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Defining dyslexia: A modern dilemma

Definitions of dyslexia vary widely. Learn how to cut through the confusion to get help for your child.

By Kristin Stanberry

In recent years, many famous and successful adults have gone public about their learning struggles, attributing a wide range of difficulties to dyslexia. The good news: This type of publicity raises public awareness of learning disabilities, which currently affect nearly 15 percent of Americans, according to the National Institute of Child and Human Development. The downside to widespread publicity: The media, medicine, science, educators, and the law describe and define dyslexia in many different ways, making it hard for parents to gain a clear understanding of what dyslexia really is. In this article, we'll explore the current state of confusion and offer some straight talk about dyslexia.

Dyslexia defined

Dyslexia is a specific learning disability that is neurological in origin. It is characterized by difficulties with accurate and/or fluent word recognition and by poor spelling and decoding abilities. These difficulties typically result from a deficit in the phonological component of language that is often unexpected in relation to other cognitive abilities and the provision of effective classroom instruction. Secondary consequences may include problems in reading comprehension and reduced reading experience that can impede growth of vocabulary and background knowledge. (Adopted by the IDA Board in November 2002 and by the National Institutes of Health in 2002.)

The Learning Disabilities Association of America (LDA) defines dyslexia as a learning disability in the area of reading.

These organizations point out that the term dyslexia is defined in many different ways. While reading is the primary problem, some definitions of dyslexia also include difficulties with:

  • Writing
  • Spelling
  • Listening
  • Speaking
  • Math

With this definition in mind, let's explore the confusion that exists on this subject by looking at how various professions view the problem.

The medical and scientific models of dyslexia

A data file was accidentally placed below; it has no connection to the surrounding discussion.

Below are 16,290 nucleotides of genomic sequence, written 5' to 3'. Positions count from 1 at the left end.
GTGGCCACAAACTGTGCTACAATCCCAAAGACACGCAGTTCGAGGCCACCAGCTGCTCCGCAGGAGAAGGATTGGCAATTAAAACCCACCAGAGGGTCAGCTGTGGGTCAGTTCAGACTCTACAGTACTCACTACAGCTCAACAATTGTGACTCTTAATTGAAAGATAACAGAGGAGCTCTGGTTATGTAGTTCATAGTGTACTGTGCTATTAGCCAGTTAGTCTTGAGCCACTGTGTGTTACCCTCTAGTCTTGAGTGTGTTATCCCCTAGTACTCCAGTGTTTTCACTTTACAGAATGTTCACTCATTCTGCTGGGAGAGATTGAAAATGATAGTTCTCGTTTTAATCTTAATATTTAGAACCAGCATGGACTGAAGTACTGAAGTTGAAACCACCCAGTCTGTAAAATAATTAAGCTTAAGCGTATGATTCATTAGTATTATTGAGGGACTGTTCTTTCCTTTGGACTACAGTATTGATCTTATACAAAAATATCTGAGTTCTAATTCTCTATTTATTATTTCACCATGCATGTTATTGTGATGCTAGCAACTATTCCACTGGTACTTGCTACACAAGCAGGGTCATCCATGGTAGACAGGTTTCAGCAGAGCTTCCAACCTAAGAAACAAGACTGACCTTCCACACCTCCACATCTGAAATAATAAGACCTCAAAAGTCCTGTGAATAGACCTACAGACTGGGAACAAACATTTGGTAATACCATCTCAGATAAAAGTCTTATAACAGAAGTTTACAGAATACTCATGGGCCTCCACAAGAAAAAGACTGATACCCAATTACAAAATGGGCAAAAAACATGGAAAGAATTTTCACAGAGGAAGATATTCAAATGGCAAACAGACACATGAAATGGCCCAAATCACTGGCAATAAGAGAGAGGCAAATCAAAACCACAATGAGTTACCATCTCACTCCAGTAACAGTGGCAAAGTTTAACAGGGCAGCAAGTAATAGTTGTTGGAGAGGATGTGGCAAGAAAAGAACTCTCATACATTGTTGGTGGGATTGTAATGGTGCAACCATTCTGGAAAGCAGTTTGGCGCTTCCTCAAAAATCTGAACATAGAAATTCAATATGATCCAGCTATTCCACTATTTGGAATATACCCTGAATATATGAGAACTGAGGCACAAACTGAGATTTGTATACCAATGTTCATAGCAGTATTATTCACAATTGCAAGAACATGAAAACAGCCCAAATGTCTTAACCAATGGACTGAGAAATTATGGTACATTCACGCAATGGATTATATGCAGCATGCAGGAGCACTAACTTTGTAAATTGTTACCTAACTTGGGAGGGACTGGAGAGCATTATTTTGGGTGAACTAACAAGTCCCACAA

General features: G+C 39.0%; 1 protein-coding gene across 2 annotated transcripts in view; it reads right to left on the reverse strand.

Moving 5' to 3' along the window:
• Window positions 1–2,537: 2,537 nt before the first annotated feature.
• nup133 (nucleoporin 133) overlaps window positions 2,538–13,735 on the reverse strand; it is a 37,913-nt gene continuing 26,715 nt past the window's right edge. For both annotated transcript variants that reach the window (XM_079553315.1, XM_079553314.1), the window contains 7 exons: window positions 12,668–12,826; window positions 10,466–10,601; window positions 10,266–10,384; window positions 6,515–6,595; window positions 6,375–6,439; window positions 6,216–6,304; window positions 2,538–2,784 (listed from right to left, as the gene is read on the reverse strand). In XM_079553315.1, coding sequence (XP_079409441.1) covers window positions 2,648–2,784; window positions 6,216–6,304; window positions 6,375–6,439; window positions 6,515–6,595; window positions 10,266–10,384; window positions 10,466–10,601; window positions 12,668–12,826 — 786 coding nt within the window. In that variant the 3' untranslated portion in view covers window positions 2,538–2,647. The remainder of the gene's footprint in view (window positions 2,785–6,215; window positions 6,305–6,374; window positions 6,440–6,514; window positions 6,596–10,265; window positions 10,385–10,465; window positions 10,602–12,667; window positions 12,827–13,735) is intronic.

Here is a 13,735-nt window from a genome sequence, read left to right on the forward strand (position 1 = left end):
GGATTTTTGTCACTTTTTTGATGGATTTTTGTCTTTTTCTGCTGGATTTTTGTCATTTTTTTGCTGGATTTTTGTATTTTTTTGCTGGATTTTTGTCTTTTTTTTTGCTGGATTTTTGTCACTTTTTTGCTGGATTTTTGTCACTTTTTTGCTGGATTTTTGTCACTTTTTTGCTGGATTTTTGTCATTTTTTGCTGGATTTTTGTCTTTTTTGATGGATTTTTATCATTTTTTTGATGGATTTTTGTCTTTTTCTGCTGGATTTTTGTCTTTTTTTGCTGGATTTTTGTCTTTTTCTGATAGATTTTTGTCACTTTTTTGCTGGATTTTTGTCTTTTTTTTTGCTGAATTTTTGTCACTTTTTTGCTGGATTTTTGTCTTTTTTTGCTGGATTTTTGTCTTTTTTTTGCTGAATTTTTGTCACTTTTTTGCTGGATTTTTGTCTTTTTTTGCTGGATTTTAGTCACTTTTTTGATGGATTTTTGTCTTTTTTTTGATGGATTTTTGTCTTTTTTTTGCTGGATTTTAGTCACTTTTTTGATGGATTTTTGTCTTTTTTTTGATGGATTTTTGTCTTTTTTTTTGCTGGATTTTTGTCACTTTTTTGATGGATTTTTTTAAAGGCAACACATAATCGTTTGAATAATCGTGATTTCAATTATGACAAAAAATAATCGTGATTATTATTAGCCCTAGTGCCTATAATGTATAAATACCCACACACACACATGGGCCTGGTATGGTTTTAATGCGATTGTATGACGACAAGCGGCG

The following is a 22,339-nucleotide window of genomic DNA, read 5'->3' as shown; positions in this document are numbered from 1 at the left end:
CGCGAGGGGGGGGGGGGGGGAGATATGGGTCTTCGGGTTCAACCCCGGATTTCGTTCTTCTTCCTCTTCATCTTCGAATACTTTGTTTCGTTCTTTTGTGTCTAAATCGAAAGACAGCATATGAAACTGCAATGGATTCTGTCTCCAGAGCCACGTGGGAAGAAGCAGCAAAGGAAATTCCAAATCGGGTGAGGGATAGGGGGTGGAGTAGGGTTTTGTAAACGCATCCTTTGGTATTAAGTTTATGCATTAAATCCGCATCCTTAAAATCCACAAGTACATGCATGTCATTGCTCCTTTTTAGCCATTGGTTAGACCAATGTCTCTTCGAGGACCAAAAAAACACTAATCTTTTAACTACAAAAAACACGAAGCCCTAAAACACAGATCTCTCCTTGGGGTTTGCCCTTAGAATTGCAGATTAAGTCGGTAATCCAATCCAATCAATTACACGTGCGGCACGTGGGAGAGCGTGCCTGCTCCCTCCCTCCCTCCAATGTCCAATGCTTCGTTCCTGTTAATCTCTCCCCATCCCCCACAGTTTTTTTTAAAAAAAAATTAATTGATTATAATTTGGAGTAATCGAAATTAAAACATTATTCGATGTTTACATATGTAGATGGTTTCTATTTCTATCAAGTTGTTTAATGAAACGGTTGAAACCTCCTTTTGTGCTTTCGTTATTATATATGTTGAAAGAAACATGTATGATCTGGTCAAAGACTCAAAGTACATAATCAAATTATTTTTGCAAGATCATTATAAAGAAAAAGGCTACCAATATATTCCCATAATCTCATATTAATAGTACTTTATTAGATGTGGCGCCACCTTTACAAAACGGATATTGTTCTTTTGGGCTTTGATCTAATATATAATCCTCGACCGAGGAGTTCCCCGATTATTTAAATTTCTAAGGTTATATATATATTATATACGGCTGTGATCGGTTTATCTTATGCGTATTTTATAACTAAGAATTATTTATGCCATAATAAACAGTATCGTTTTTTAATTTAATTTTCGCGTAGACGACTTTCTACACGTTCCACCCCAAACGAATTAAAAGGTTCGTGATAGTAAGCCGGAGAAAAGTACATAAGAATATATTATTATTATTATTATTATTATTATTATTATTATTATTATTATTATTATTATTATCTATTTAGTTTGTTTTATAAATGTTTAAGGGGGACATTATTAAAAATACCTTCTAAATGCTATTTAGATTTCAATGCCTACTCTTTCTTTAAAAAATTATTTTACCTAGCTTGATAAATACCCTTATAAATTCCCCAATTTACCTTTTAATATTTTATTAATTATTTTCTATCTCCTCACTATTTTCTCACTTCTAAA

The cause and effect of dyslexia are of concern and interest to doctors and research scientists. Interestingly, the Diagnostic and Statistical Manual of Mental Disorders (DSM-IV™), published by the American Psychiatric Association, makes no reference to dyslexia. It does, however, include conditions called "reading disorder," "expressive language disorder," and "disorder of written expression" — all of which might fall under the umbrella of dyslexia.

On the research side, however, many well-known neurologists and scientists who conduct brain research tend to use the term "dyslexia." For example, Drs. Bennett and Sally Shaywitz, co-directors of the National Institutes of Child Health and Human Development's Yale Center for the Study of Learning and Attention, use functional magnetic resonance imaging (fMRI) to study brain activity during reading tasks. Their work has helped establish the neurological basis for the disorder they call dyslexia.

What educators say about dyslexia

Many educators don't use the term dyslexia. They talk instead about specific learning disabilities or language processing disorders because, they point out, dyslexia is a broad term which isn't very helpful in developing a targeted educational program to meet a child's individual needs. Teachers believe that by pinpointing exactly where the breakdown occurs in a child's language processing (e.g., word recognition/decoding), they can choose the most effective instruction and assistance for the child.

Kristin Stanberry is a writer and editor specializing in parenting, education, and consumer health/wellness issues. Her areas of expertise include learning disabilities and AD/HD, which she wrote about extensively for Schwab Learning and GreatSchools.

 


Comments from GreatSchools.org readers

03/31/2010:
"Have you ever wondered why (d)looks like (b) or (q) looks like (p) db qp fonts that are typical to vision like Y,O,M,I,and V don`t appear backwards to a person who has Strephosymbolia , let`s just call it what it is for a change ( Everything appears Backwards)it`s just that simple, the brain is just wired that way from birth due to genetics ,the greatest school learns to addapt to the students needs (like getting books published in mirror image format) teach the teachers how to read backwards and they will be of better help to those who do read in this format, learn to accept that it is a brain thing (we just don`t see things as in what is known as the norm ) paschar"
04/24/2009:
"My son, too, has struggles with processing of language, written expression and the like. The school states he does not qualify for an IEP because his symptoms are not severe enough...yet he falls through the crack. My suggestion is to look into the Barton Reading and Spelling System. It is wonderful and should help. You would be better off to actually find a tutor that is a certified Barton instructor. Good luck and keep up the fight!"
10/14/2008:
" My family moved to New Mexico 2 years ago. My son is 7 and in the 2nd grade. He has trouble with spelling, writing, copying from the board and reading. I have been told over and over that New Mexico does not recognize dyslexia as a learning disability. They say it is a medical condition and they do not test for it. Nor do they have any help for my son. He did not qualify for special education. So, he is failing 2nd grade. I don't know how to help him. His teachers tell me to make him read things over and over. It does not seem to help. I am furious with New Mexico schools for not caring about my son's education! Help?"
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